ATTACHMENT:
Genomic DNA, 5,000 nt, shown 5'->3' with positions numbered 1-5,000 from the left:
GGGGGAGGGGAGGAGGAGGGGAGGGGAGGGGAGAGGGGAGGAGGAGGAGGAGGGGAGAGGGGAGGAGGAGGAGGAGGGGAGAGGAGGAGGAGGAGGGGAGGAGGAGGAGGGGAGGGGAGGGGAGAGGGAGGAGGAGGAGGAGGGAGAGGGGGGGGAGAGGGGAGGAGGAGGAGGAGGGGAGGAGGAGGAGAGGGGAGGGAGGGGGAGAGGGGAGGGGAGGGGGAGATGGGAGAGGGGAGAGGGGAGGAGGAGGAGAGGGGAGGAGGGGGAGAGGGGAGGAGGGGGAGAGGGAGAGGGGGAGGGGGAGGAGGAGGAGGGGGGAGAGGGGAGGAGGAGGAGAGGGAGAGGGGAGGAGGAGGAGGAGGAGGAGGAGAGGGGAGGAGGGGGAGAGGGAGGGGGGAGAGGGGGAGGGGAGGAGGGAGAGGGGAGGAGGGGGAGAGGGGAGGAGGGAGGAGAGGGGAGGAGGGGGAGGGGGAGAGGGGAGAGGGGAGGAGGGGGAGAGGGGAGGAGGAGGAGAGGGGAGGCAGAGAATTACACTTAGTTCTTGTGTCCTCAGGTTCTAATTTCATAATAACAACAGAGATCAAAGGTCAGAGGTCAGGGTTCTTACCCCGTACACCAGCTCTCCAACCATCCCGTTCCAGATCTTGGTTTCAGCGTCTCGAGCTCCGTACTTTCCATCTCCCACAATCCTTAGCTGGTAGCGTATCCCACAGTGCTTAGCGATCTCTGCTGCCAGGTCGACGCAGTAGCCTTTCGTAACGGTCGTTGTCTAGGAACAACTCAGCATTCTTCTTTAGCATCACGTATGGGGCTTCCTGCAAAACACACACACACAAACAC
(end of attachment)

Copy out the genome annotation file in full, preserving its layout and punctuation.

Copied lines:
Genomic DNA, 5,000 nt, shown 5'->3' with positions numbered 1-5,000 from the left:
GGGGGAGGGGAGGAGGAGGGGAGGGGAGGGGAGAGGGGAGGAGGAGGAGGAGGGGAGAGGGGAGGAGGAGGAGGAGGGGAGAGGAGGAGGAGGAGGGGAGGAGGAGGAGGGGAGGGGAGGGGAGAGGGAGGAGGAGGAGGAGGGAGAGGGGGGGGAGAGGGGAGGAGGAGGAGGAGGGGAGGAGGAGGAGAGGGGAGGGAGGGGGAGAGGGGAGGGGAGGGGGAGATGGGAGAGGGGAGAGGGGAGGAGGAGGAGAGGGGAGGAGGGGGAGAGGGGAGGAGGGGGAGAGGGAGAGGGGGAGGGGGAGGAGGAGGAGGGGGGAGAGGGGAGGAGGAGGAGAGGGAGAGGGGAGGAGGAGGAGGAGGAGGAGGAGAGGGGAGGAGGGGGAGAGGGAGGGGGGAGAGGGGGAGGGGAGGAGGGAGAGGGGAGGAGGGGGAGAGGGGAGGAGGGAGGAGAGGGGAGGAGGGGGAGGGGGAGAGGGGAGAGGGGAGGAGGGGGAGAGGGGAGGAGGAGGAGAGGGGAGGCAGAGAATTACACTTAGTTCTTGTGTCCTCAGGTTCTAATTTCATAATAACAACAGAGATCAAAGGTCAGAGGTCAGGGTTCTTACCCCGTACACCAGCTCTCCAACCATCCCGTTCCAGATCTTGGTTTCAGCGTCTCGAGCTCCGTACTTTCCATCTCCCACAATCCTTAGCTGGTAGCGTATCCCACAGTGCTTAGCGATCTCTGCTGCCAGGTCGACGCAGTAGCCTTTCGTAACGGTCGTTGTCTAGGAACAACTCAGCATTCTTCTTTAGCATCACGTATGGGGCTTCCTGCAAAACACACACACACAAACAC